The fun doesn’t stop at the original three Rambo movies. The “trailer” for the fourth installment is a nod to a hilarious “Reading Rambo” meme. This comes in the form of a Rambo IV children’s book, narrated by Sly, describing the most epic and violent Rambo scene in the series’ history.

You know the one.

If you’re interested in watching the entire Rambo series recap, check it out on Stallone’s official Instagram feed. If you’re interested in recapping the entire series in its non-cartoon entirety, you can join me on my couch on Thursday as I attempt to contain my overwhelming excitement for the best action movie series since … ever.

MIGHTY HISTORY

That time aliens landed in the Soviet Union for a walk in the park

The Russians have a strange history with the Unidentified Flying Objects. While 99 percent of the UFOs encountered by Russia and the Soviet Union over the years were probably American spy planes, they insist that one of them actually landed and its crew decided to step out and stretch their legs.

And then they shot a bunch of children.


In the late 1980s, The New York Times quoted Soviet police Lt. Sergei A. Matveyev, who swore he saw the spaceship, saying that lanky, three-legged creatures landed in a park in the Russian city of Voronezh on Sept. 27, 1989. Some 300 miles from Moscow, citizens of Voronezh reported a deep red ball, around 10 feet in diameter, landing in a park.

It was not an optical illusion,” he told the Russian TASS News Agency. “It was certainly a body flying in the sky. I thought I must be really tired, but I rubbed my eyes and it didn’t go away.”

Admit that you were thinking about this meme.

A hatch opened and out stepped a three-eyed creature that stood nine feet tall and was dressed in silver overalls and bronze boots. It left the ship with a companion and a robot. After taking a triangle formation around the robot, the robot came to life. A boy began to scream in terror. That’s when the stuff hit the fan. With a look, the boy was paralyzed.

The aliens disappeared briefly and returned with “what looked like a gun” and shot the boy, who disappeared. He reappeared later, after the spacecraft had departed. Citizens of the town reported multiple sightings of the ship between Sept. 23 and Sept. 27, but when Soviet investigators came to the scene, their only abnormal finding was elevated levels of radioactive Cesium-23.

As for the children who witnessed the landing in the park, they were all separated. When asked to draw what they saw that day, they all drew “a banana-shaped object that left behind in the sky the sign of the letter X.” The boy who was abducted could remember nothing about the craft.

The local interior minister said that if the craft appeared again, they would dispatch the Red Army to investigate the event. If the aliens had returned in full force to invade the Soviet Union, they would have met the joint capability of the Soviets along with the United States, as President Reagan and Soviet leader Mikhail Gorbachev agreed at the 1985 Lake Geneva Summit to join forces against any extraterrestrial invader.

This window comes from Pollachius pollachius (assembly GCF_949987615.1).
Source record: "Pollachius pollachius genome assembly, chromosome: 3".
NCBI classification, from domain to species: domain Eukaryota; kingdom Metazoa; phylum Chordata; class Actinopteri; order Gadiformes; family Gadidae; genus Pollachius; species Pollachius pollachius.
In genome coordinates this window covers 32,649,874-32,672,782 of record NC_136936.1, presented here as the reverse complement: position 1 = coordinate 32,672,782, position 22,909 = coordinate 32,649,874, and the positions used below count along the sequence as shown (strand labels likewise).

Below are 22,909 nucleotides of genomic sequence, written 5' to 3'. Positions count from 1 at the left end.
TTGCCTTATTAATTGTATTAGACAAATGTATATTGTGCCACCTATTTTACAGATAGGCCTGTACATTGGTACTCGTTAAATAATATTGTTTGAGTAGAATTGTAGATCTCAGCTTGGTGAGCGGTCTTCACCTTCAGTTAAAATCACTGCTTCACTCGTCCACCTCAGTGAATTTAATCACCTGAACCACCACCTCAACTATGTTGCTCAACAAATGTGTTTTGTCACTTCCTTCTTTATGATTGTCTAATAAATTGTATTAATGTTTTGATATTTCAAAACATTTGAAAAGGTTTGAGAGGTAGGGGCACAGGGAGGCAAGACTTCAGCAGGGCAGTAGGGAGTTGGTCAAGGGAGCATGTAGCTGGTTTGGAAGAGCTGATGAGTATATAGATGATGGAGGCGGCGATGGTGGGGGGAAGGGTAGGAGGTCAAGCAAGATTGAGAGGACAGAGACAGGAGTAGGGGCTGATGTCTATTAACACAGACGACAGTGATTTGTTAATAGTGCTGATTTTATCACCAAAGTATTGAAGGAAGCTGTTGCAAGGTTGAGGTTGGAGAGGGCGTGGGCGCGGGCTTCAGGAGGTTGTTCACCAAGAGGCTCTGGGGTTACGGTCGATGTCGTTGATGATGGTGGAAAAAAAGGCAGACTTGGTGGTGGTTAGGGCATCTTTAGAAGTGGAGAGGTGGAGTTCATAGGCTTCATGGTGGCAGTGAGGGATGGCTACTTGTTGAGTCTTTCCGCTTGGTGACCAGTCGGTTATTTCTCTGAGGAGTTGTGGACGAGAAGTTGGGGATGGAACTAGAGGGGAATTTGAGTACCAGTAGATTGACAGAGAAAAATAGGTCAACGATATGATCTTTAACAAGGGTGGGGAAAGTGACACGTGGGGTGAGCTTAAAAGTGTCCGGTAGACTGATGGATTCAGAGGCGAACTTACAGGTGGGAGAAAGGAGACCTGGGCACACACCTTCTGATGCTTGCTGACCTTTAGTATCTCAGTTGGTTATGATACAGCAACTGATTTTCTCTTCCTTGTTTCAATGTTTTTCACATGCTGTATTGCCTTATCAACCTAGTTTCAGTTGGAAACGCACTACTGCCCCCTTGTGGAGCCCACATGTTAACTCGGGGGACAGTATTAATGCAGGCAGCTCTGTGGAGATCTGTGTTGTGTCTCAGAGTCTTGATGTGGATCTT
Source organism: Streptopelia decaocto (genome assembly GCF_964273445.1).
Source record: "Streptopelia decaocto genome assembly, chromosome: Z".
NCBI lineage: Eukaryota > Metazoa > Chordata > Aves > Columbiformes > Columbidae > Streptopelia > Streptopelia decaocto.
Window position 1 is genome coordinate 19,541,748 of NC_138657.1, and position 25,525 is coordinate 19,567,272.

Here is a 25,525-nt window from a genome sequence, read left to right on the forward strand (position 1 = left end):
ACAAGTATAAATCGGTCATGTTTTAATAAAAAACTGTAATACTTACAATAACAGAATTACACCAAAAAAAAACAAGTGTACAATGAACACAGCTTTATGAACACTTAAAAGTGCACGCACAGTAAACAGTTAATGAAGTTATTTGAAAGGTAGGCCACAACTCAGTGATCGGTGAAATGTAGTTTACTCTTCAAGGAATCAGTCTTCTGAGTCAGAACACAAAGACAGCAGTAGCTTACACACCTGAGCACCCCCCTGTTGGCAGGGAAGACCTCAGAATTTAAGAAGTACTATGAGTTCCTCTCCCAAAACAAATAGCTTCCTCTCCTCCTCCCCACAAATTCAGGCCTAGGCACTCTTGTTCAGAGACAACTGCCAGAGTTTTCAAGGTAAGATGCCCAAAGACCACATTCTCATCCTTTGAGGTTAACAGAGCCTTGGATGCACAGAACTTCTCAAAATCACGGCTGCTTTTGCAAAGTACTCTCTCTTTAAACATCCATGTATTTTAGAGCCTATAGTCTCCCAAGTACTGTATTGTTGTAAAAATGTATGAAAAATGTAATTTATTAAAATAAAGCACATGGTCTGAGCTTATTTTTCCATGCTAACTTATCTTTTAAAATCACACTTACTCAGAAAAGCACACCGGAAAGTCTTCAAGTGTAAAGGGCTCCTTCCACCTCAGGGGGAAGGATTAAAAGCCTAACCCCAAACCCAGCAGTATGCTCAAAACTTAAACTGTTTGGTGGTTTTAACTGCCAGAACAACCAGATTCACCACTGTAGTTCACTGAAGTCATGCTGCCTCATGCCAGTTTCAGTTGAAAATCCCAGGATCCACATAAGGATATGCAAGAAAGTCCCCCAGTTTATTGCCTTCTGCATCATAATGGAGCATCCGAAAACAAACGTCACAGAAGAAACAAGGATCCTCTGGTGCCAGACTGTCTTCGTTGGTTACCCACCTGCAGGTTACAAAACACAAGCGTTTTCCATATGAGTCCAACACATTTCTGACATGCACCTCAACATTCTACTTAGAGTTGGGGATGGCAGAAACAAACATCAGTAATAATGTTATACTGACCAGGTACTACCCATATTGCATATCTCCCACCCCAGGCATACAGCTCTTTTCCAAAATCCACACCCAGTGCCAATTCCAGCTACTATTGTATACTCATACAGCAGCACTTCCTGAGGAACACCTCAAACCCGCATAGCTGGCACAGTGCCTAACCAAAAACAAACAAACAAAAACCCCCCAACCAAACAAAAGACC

Now read: That time the US and Russia agreed to be allies if aliens attacked Earth

MIGHTY CULTURE

How aerial delivery helps troops in combat

In combat, logistic resources are arguably the most important assets needed to sustain soldiers. “Beans and Bullets” is a common Army phrase utilized for decades that puts a special emphasis behind the importance of logisticians and their capabilities.

Since arriving into theater soldiers of the 824th Rigger detachment, North Carolina National Guard, and the 101st Resolute Support Sustainment Brigade have teamed up to tackle the demanding requirements of rigging equipment and air dropping resources to sustain the warfighter.


Aerial resupply operations is a valuable asset to U.S. and NATO Coalition Forces in Afghanistan. It is the most reliable means of distribution when ground transportation and alternate means have been exhausted. Aerial resupply enable warfighters in austere locations to accomplish their mission and other objectives.

“Aerial delivery is extremely vital and essential to mission success,” said Chief Warrant Officer Two Freddy Reza, an El Paso Texas native, and the senior airdrop systems technician with the 101st RSSB. “Soldiers in austere environments depend on us to get them food, water, and other resources they need to stay in the fight.”

Soldiers of the 824th Quartermaster Company and the 101st Resolute Support Sustainment Brigade load rigged pallets of supplies on to a C-130 aircraft. Soldiers conduct their final aerial inspection with Air Force loadmasters before delivery.

(Photo by 1st Lt. Verniccia Ford)

All airdrop missions require approval authority through an operation order. Once approved, parachute riggers from both units work diligently to get the classes of supplies bundled and rigged on pallets for aerial delivery in under hours 24 hours.

Since arriving to Afghanistan, this team has delivered more than 150,000 pounds of supplies varying from food, water, and construction material. Mission dependent, sometimes the rigger support team is responsible for filling the request of more than three dozen bundles, carefully packing the loads and cautiously inspecting the pallets before pushing them out for delivery.

Aerial delivery operations have substantially contributed to the success of enduring expeditionary advisory packages and aiding the 1st Security Force Assistance Brigade while they train, advise, and assist Afghan counterparts.

“This deployment has helped developed me to expand my knowledge as a parachute rigger,” said Spc. Kiera Butler, a Panama City, Florida native and Parachute Rigger with the 824th Quartermaster Company. “This job has a profound impact on military personnel regardless of the branch. I take pride in knowing I’m helping them carry out their mission.”